Infographic: Avon Q2 profits slump but signs of stabilization are encouraging


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Infographic on Avon Q2 profits
Avon's second-quarter net income dropped 48 percent as it struggles to come to terms with its mammoth rebuild, but the signs are encouraging according to the beauty behemoth’s boss.

The cosmetics company reported earnings of $31.9 million for the three months ended June 30, down from $61.6 million a year ago, but this offers more stability to the group’s six month 2013 earnings which had been down, but showing promise, in the first quarter.

"Our second-quarter results reflect continued progress in stabilizing Avon's business,"​ said Sheri McCoy, Chief Executive Officer.

Mc Coy accepts that there is still significant work to be done to deliver a sustainable performance in the near and longer term, but is pleased with the progress to date.

“We will succeed by continuing our focus on better serving Avon Representatives, creating a compelling consumer proposition, and simplifying our business to drive both top and bottom line improvements,”​ she continues.


Despite having endured a tough couple of years, which many believed would be the end for the company​, Avon is continuing to gain ground as cost saving measures and a trimmer business structure pay dividends.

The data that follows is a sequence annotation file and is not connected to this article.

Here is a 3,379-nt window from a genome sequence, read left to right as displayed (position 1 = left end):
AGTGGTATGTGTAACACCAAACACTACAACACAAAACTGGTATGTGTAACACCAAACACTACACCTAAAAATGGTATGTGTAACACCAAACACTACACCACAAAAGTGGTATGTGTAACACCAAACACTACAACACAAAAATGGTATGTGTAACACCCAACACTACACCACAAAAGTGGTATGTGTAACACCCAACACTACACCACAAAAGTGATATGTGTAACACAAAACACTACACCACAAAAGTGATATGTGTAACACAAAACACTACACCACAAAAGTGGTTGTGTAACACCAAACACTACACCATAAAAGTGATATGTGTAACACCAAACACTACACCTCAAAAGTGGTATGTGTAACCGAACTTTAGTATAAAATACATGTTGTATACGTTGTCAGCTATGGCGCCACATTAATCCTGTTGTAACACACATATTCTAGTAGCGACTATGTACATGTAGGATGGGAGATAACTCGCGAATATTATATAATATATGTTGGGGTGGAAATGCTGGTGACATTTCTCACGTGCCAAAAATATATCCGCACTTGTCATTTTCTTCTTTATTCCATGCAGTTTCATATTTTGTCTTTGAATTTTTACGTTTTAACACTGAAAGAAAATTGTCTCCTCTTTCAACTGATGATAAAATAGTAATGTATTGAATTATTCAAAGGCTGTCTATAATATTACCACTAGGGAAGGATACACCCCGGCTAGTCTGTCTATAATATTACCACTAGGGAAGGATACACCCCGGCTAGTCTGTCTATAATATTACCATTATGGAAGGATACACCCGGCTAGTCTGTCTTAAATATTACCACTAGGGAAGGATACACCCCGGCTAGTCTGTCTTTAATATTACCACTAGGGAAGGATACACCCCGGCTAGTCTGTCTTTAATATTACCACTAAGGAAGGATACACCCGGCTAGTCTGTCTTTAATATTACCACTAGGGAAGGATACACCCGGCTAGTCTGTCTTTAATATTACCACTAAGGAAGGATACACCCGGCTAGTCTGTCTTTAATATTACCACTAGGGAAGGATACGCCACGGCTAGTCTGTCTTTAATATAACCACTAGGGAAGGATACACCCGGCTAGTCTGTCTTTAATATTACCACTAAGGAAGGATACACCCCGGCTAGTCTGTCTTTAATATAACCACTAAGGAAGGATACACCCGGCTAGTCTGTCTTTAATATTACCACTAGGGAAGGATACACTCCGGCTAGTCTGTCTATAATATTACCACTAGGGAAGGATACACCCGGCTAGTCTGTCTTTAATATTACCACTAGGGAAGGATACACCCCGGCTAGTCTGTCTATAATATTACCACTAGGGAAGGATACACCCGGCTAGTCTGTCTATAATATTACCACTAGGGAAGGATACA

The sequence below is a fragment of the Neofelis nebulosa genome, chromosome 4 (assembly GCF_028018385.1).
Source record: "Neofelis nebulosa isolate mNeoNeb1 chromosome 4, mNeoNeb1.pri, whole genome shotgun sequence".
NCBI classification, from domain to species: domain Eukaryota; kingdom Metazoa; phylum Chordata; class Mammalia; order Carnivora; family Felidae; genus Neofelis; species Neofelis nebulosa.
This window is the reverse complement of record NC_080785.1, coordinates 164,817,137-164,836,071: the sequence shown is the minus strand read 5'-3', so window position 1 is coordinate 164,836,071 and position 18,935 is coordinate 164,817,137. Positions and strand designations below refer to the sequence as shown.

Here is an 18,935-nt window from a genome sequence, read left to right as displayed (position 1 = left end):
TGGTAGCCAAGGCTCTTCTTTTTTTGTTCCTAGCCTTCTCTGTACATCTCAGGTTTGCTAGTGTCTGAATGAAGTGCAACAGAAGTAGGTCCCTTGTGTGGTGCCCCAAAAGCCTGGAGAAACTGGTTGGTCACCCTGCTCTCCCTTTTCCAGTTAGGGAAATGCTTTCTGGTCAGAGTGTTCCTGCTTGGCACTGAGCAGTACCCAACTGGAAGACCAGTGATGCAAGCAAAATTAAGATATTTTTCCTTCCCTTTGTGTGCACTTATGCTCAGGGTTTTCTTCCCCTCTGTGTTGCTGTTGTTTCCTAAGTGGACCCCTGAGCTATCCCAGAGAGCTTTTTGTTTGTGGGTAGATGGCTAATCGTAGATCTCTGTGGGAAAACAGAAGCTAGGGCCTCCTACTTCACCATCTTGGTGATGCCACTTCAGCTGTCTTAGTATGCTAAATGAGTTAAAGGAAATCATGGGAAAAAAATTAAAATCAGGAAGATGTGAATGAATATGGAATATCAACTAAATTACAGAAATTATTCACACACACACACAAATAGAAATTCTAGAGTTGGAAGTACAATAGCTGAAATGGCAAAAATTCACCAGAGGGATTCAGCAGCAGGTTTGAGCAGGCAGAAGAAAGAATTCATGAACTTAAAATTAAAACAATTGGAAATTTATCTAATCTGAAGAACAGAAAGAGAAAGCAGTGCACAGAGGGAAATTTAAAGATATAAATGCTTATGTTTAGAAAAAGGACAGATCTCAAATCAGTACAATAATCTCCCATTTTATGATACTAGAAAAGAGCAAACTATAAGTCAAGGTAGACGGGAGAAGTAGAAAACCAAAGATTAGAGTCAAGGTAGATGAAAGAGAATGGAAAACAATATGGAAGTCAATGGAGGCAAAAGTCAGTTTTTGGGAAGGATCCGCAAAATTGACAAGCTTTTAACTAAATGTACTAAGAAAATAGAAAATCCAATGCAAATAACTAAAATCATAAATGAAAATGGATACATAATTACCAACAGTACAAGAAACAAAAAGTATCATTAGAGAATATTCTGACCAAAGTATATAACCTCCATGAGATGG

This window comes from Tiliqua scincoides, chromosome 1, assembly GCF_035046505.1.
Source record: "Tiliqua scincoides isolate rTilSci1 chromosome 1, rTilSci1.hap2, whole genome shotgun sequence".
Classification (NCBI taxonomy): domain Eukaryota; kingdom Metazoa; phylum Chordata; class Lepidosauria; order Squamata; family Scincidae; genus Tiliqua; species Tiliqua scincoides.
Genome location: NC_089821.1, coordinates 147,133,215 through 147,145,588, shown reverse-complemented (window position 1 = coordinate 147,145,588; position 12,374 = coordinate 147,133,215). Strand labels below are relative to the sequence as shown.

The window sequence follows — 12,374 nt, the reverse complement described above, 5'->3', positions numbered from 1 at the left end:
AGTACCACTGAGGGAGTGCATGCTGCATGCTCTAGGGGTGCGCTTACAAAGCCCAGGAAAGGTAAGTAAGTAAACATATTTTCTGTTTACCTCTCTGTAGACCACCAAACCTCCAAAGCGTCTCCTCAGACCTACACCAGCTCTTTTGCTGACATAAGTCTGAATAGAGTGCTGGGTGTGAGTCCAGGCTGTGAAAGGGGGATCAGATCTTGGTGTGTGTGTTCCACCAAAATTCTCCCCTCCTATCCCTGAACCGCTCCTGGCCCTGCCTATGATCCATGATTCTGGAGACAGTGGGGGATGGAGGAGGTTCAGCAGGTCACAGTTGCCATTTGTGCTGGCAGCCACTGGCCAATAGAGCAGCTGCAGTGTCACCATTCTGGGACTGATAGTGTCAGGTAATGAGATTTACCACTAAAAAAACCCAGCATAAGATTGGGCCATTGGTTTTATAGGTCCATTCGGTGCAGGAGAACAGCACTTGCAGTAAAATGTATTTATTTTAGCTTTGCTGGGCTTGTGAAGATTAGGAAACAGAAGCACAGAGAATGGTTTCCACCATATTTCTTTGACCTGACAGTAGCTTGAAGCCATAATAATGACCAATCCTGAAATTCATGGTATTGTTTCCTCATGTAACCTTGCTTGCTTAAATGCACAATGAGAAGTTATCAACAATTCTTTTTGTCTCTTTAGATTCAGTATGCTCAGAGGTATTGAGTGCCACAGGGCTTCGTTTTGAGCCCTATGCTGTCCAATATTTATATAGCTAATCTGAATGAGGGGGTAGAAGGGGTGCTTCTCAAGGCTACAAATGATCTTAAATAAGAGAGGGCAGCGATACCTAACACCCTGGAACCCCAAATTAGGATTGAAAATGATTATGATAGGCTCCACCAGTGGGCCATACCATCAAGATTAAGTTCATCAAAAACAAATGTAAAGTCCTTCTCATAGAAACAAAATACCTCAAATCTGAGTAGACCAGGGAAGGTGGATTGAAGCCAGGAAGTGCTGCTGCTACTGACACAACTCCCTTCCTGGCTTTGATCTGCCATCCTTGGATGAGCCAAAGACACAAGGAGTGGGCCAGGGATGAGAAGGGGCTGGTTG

According to financial research group Zacks, on top of the cost cutting initiatives, the company is also starting to show sure signs of a recovery in consumer interest for its products, after a continued downturn in its retail sales worldwide over the past two years.

In an effort to streamline the business, the company has closed a number of its divisions worldwide, including operations in Europe and the Asia Pacific region, and has also strengthened its executive structure, with a number of new appointments, including a new CEO, Sheri McCoy.

For the second quarter of 2013, total revenue of $2.5 billion decreased 2 percent, and Avon Beauty sales declined 4 percent, whilst Fashion & Home sales were up 2 percent.

The quarter also included a $79 million charge related to an expected loss on the sale of the Silpada jewelry business back to its co-founders and their families for $85 million​, much less than what it paid three years ago.

The company also said that an offer to settle bribery allegations overseas for $12 million was rejected by US authorities; a case that has been ongoing in China since 2008, and has since spread to other countries.

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